Now people go on holidays halfway across the world, and instead of being out and enjoying their time in a new place, they’ll spend it on Facebook, updating everyone on what they’ve been up to. I occasionally do that too, and it’s a comforting feeling knowing that loved ones know you’re safe, but it kind of defeats the purpose of going away when you think about it, doesn’t it?

Another place I tend to notice this addiction and obsession with being connected is on planes. The other day I was on AN HOUR flight. You would think that one hour isn’t that much of a big deal to not be connected to the online world, but apparently not. A guy opposite me couldn’t bring himself to turn off any of his devices. Before we took off, he was Snapchatting, taking selfies, posting on Facebook, scrolling through Instagram, and checking emails, and this continued while we were actually in the air. Throughout the flight I’d look over every now and then to see what he was doing, and he was constantly back and forth between his laptop and phone, not being able to take his eyes away for a second. Then literally as soon as the wheels hit the ground, everyone around me scrambled for their phones and turned them on, scrolling through social media for the next five minutes until the plane actually stopped moving. It’s literally an addiction- no one could help themselves!

Here’s another. Do you keep your phone on overnight?
If so, ask yourself ‘why’?
Don’t do it to yourself. Surely getting a restorative, full nights’ sleep is more important than being woken up by a message tone? Surely whatever the message is about can wait until the morning, instead of disturbing your sleep? You don’t need to be contactable in the middle of the night, but if you need it on for your morning alarm then switch it to airplane mode so you won’t be woken up by anyone.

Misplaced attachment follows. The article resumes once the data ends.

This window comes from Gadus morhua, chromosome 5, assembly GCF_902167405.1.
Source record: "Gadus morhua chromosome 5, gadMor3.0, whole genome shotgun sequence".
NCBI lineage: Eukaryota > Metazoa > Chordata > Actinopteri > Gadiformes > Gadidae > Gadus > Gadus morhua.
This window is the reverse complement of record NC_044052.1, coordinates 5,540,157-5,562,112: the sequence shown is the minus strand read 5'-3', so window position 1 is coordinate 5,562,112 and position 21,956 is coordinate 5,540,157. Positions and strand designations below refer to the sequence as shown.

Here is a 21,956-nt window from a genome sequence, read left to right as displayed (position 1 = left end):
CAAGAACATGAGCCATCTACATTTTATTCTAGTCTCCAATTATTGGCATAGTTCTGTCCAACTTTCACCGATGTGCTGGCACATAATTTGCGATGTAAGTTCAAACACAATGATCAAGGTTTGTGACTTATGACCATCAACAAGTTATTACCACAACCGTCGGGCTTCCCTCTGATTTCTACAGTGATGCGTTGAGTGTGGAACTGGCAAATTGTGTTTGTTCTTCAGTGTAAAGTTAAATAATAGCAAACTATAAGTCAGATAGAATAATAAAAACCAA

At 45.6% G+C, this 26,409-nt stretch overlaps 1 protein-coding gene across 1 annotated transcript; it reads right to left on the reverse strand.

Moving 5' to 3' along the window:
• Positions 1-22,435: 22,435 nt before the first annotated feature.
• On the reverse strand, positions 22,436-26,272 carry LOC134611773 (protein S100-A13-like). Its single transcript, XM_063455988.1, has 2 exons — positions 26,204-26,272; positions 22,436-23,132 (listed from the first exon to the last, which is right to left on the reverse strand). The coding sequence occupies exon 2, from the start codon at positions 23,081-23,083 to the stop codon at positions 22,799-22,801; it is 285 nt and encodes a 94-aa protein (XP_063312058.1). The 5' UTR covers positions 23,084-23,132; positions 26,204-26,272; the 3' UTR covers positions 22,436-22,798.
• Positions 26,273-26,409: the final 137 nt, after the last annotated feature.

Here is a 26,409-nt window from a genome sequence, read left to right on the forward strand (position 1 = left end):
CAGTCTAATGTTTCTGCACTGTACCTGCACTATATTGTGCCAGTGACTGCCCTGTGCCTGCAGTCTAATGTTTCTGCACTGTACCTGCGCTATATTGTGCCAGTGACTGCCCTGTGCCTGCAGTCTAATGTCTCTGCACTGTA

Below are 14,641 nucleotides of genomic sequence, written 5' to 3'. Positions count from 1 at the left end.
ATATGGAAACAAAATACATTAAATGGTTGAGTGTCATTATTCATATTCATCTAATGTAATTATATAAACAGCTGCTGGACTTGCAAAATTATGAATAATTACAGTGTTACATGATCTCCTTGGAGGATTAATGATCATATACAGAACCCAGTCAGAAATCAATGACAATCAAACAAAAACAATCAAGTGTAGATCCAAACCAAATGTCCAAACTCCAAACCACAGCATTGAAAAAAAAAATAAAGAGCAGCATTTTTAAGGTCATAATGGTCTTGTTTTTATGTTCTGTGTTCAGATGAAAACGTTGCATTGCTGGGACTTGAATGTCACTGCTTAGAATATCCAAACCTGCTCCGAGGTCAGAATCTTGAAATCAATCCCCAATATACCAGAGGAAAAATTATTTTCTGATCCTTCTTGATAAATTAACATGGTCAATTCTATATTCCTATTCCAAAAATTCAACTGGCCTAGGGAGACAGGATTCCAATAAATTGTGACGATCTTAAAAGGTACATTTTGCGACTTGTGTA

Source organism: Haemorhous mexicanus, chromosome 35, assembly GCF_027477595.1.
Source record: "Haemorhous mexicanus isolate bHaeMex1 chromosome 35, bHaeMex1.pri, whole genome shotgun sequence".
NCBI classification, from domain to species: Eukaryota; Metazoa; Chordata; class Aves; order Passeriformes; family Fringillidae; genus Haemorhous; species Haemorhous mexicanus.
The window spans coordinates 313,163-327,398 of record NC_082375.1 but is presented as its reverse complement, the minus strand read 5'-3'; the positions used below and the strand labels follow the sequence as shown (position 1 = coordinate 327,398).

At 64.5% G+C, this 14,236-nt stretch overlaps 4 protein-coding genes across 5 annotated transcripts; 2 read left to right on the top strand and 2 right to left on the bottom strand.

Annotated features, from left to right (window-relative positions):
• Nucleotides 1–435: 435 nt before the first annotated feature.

I hate using the word ‘should’, because I never want to make people feel like they’re doing something wrong, but in this case it needs to be said.
Our devices shouldn’t be ruling our lives.
We shouldn’t constantly keep stopping what we’re doing, just because our phone makes a noise.
This not only goes for messages, emails and notifications, but for phone calls too.
How many great conversations were you in the middle of when either you or the person you were with was interrupted by a phone call? Sometimes you can’t come back from that. The moment is gone and you forget what you were talking about.
Don’t feel like you have to pick it up. You can call them back.
We let the tone of a notification get in the way of our lives.
Let’s flip it around. How about we…
LET LIFE GET IN THE WAY.
Release the expectation that you need to drop everything you’re doing to reply to someone.
And extend that knowing to others. Be ok with having to wait awhile until you get a response, and remind yourself that maybe they’re out living life and they can’t or don’t want to stop what they’re doing to reply to you.
Choose those beautiful REAL LIFE moments, instead of being interrupted by your online life.
It can wait.

2 Comments

  1. Kirsty Head

    I love this Heidi! I am really bad at this but have recently turned all of my apps push notifications off on my mobile and this has seemed to help me A TINY BIT for now! I’m hoping to push the habit away more and more!
    I really love this statement – LET LIFE GET IN THE WAY. I will definitely be referring back to this post and remembering it when i go to grab my phone!
    Enjoy your rest xx

    Reply
    • Heidi

      Thanks so much Kirsty, I’m so happy to hear that! :) It can be really difficult because it’s so natural and normal for us to do now, so yay for turning off your push notifications and getting started! xx

      Reply